The Plaintiffs also look to the definition of Net Revenue in the SPA, which defines that term as "all revenues attributed to [Concord-LPL's] existing Business activities from current and future customers and existing and future LPL clients who utilize services provided by the Acquired Companies as well as revenues from cash accounts, custody fees, and trading and execution revenues. . . ."[46] Because Section 2.06(c) of the SPA requires that LPL "operate [Concord-LPL] in such a manner so as to permit the appropriate identification and calculation of Net Revenues and Production Expenses, " the Plaintiffs argue that the covenant to calculate fees necessarily obligates LPL to generate fees, including custody fees, which necessarily requires Concord-LPL to use LPL-supplied technology to provide custody services in order to earn custody fees. This argument is premised on an unreasonable interpretation of the provisions, however. The plain language of Section 2.06(c) requires LPL to calculate revenue, if such revenue exists, in such a way that the parties can determine what is owed to the Plaintiffs under the contingent purchase price provision. It does not create an affirmative obligation to generate revenue.

The Plaintiffs anticipated, but failed to bargain for, a requirement that the Defendants adapt their software and data-handling capabilities for Concord-LPL's benefit. Because the implied covenant of good faith and fair dealing serves only a gap-filling function, and the Plaintiffs do not allege that the parties failed to anticipate the need for technological adaptations, this portion of the implied covenant count must be dismissed.

B. Shifting Resources from Concord to Fortigent

The Plaintiffs raise the additional argument that LPL has breached the implied covenant of good faith and fair dealing by taking affirmative steps to impede Concord-LPL's ability to generate revenue. Specifically, the Plaintiffs allege that LPL "pivoted" sales from Concord-LPL to Fortigent in an effort to evade payments under the contingent purchase price provision of the SPA and under the employment agreements;[47] that Concord-LPL staff was told to "discourage prospective clients and current clients from using Concord's services" and to "stand down" with existing clients;[48] and that some Concord-LPL employees were transferred to Fortigent.[49]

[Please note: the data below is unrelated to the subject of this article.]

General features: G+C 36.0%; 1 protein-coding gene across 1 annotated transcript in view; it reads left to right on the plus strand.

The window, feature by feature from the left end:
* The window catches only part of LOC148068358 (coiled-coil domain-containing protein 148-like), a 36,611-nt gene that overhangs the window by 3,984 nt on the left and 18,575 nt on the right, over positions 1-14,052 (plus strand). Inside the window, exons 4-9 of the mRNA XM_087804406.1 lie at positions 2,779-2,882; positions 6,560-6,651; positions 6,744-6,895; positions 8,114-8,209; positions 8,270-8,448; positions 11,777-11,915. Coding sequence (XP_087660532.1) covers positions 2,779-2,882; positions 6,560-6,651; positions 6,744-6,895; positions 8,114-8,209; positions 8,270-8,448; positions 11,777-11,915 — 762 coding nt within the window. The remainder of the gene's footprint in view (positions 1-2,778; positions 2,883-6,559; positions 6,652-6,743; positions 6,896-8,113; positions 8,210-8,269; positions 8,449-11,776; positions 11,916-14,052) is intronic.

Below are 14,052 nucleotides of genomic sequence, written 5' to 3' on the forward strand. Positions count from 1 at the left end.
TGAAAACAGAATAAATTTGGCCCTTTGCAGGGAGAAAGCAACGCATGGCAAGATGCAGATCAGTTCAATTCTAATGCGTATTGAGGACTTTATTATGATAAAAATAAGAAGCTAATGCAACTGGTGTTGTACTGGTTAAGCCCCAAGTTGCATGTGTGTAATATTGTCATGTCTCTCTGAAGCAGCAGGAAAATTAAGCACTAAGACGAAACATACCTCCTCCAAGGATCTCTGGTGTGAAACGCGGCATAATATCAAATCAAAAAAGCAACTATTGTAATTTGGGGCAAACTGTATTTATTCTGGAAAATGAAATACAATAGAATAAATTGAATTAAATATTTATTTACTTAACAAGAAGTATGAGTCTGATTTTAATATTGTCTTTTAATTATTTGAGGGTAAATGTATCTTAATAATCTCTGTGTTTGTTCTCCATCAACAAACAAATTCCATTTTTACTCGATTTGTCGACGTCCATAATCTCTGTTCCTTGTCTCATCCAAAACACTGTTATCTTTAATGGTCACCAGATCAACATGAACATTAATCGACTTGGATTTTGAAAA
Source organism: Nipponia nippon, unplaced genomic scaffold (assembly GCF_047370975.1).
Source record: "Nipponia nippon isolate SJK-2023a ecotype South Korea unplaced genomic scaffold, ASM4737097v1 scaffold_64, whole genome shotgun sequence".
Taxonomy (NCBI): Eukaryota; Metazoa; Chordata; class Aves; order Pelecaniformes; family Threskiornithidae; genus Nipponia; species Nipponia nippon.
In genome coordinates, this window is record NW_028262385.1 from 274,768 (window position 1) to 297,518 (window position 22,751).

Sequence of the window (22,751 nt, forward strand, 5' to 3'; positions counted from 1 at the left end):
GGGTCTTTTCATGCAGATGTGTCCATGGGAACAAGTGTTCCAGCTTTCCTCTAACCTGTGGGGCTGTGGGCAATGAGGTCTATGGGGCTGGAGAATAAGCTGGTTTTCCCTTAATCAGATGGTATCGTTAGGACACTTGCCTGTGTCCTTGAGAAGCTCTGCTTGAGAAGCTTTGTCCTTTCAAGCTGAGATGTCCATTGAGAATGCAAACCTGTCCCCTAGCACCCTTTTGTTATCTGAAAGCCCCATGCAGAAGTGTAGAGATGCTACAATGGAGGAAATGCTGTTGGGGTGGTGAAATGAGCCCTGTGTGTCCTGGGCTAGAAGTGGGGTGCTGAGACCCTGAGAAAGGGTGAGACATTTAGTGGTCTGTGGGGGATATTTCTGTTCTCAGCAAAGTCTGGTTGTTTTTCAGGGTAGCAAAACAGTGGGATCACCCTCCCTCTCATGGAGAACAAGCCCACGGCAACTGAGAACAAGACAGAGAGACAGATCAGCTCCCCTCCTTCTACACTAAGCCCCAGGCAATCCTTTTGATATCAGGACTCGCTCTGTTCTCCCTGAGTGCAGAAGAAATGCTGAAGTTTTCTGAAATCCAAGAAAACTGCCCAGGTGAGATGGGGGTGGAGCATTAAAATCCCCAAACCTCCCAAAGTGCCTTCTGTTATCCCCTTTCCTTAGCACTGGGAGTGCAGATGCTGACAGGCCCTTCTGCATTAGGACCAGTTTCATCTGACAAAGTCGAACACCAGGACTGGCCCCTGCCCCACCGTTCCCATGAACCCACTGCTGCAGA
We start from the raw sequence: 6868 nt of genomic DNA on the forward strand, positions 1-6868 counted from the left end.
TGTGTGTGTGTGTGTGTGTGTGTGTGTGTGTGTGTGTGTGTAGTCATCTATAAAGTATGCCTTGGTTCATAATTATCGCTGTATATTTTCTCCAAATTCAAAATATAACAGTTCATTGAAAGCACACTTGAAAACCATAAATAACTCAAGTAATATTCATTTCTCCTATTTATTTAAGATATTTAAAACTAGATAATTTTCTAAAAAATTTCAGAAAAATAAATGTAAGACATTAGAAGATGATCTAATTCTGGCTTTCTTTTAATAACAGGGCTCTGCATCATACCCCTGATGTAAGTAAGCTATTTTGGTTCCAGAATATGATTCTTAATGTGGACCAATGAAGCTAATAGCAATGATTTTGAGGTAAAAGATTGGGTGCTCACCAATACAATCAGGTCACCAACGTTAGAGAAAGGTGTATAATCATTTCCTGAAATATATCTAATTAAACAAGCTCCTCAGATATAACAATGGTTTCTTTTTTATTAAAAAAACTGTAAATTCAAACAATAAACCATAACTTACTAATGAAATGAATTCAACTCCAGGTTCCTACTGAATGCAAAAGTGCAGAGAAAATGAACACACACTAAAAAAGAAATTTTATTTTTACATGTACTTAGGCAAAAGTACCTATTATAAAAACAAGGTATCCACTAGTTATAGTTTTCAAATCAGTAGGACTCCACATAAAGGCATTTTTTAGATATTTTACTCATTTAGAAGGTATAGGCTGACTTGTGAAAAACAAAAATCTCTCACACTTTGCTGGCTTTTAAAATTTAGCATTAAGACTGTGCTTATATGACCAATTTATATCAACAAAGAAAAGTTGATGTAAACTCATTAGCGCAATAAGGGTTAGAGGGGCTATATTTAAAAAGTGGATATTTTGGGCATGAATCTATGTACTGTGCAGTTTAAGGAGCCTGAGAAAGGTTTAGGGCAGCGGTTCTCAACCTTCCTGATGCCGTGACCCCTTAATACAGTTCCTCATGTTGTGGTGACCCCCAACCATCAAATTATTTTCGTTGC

The Defendants make two arguments in connection with this claim. First, they argue that the allegations upon which this claim is based are conclusory, and therefore legally insufficient to state a claim. Second, they argue that the Plaintiffs have failed to adequately plead that they were damaged by these alleged acts, since the Plaintiffs have not demonstrated that, had the Defendants not acted to avoid the earn-out payments, Concord-LPL would have hit the targets that trigger additional payment under the contingent purchase price provision and under the employment agreements.[50]

I find that the Plaintiffs' allegations here are sufficiently specific to support an inference that the Defendants have breached the implied covenant of good faith and fair dealing. Taken together, the contingent purchase price provision in the SPA, the compensation targets in the employment agreements, and Section 2.06(c), which provides for the calculation of revenue in order to determine the payments to which the Plaintiffs are entitled under the two former agreements, demonstrate that, had the parties contemplated that the Defendants might affirmatively act to gut Concord-LPL to minimize payments under the SPA and employment agreements, the parties would have contracted to prevent LPL from shifting revenue from Concord-LPL to Fortigent.

Additionally, I find that the Plaintiffs have sufficiently pled damages as a result of the Defendants' breach. The Plaintiffs plead that, by agreeing to the contingent purchase price provision in the SPA, they forewent offers from other potential buyers for larger upfront payments.[51] Further, the Plaintiffs plead that both parties anticipated that the transaction would generate large synergies, and it is at least a reasonably conceivable inference based on that assertion that, had the Defendants not interfered with Concord's ability to generate revenue, it would have reached its revenue targets sufficient to trigger payment under the contingent purchase price provision of the SPA and employment agreements. The Defendants' Motion with respect to this portion of the implied covenant claim is therefore denied.

2. Breach of Contract

The Plaintiffs bring a count against LPL for breach of SPA Section 2.06(c). As noted above, that provision requires that LPL operate Concord "in such a manner so as to permit the appropriate identification and calculation of Net Revenues and Production Expenses." Throughout briefing and oral argument, the Plaintiffs have asserted two arguments in support of this count.